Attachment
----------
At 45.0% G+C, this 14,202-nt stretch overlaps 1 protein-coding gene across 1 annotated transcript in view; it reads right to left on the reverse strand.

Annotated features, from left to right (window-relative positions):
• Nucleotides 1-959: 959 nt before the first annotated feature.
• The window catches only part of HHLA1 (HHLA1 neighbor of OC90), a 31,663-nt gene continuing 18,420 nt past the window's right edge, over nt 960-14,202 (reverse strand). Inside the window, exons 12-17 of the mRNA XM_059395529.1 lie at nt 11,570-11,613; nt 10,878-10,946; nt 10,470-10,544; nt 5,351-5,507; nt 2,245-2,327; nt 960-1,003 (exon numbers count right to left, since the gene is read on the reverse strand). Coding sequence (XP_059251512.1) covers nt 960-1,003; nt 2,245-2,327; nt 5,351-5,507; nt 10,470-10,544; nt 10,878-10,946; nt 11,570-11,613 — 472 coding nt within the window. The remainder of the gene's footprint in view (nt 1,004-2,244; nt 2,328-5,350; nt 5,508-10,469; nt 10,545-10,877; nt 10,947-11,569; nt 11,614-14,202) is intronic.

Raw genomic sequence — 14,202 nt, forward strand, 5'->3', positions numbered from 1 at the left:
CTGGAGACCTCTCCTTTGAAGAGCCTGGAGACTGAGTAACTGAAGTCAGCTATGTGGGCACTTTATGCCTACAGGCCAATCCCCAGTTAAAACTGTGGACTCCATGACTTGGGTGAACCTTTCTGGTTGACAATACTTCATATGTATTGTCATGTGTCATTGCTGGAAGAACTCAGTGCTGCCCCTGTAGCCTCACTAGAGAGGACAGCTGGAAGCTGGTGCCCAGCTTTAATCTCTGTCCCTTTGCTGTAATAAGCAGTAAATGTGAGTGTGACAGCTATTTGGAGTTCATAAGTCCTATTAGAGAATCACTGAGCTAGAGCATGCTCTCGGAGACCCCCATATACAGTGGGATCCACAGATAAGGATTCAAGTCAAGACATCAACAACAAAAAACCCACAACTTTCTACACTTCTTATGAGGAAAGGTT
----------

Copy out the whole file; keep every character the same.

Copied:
At 45.0% G+C, this 14,202-nt stretch overlaps 1 protein-coding gene across 1 annotated transcript in view; it reads right to left on the reverse strand.

Annotated features, from left to right (window-relative positions):
• Nucleotides 1-959: 959 nt before the first annotated feature.
• The window catches only part of HHLA1 (HHLA1 neighbor of OC90), a 31,663-nt gene continuing 18,420 nt past the window's right edge, over nt 960-14,202 (reverse strand). Inside the window, exons 12-17 of the mRNA XM_059395529.1 lie at nt 11,570-11,613; nt 10,878-10,946; nt 10,470-10,544; nt 5,351-5,507; nt 2,245-2,327; nt 960-1,003 (exon numbers count right to left, since the gene is read on the reverse strand). Coding sequence (XP_059251512.1) covers nt 960-1,003; nt 2,245-2,327; nt 5,351-5,507; nt 10,470-10,544; nt 10,878-10,946; nt 11,570-11,613 — 472 coding nt within the window. The remainder of the gene's footprint in view (nt 1,004-2,244; nt 2,328-5,350; nt 5,508-10,469; nt 10,545-10,877; nt 10,947-11,569; nt 11,614-14,202) is intronic.

Raw genomic sequence — 14,202 nt, forward strand, 5'->3', positions numbered from 1 at the left:
CTGGAGACCTCTCCTTTGAAGAGCCTGGAGACTGAGTAACTGAAGTCAGCTATGTGGGCACTTTATGCCTACAGGCCAATCCCCAGTTAAAACTGTGGACTCCATGACTTGGGTGAACCTTTCTGGTTGACAATACTTCATATGTATTGTCATGTGTCATTGCTGGAAGAACTCAGTGCTGCCCCTGTAGCCTCACTAGAGAGGACAGCTGGAAGCTGGTGCCCAGCTTTAATCTCTGTCCCTTTGCTGTAATAAGCAGTAAATGTGAGTGTGACAGCTATTTGGAGTTCATAAGTCCTATTAGAGAATCACTGAGCTAGAGCATGCTCTCGGAGACCCCCATATACAGTGGGATCCACAGATAAGGATTCAAGTCAAGACATCAACAACAAAAAACCCACAACTTTCTACACTTCTTATGAGGAAAGGTT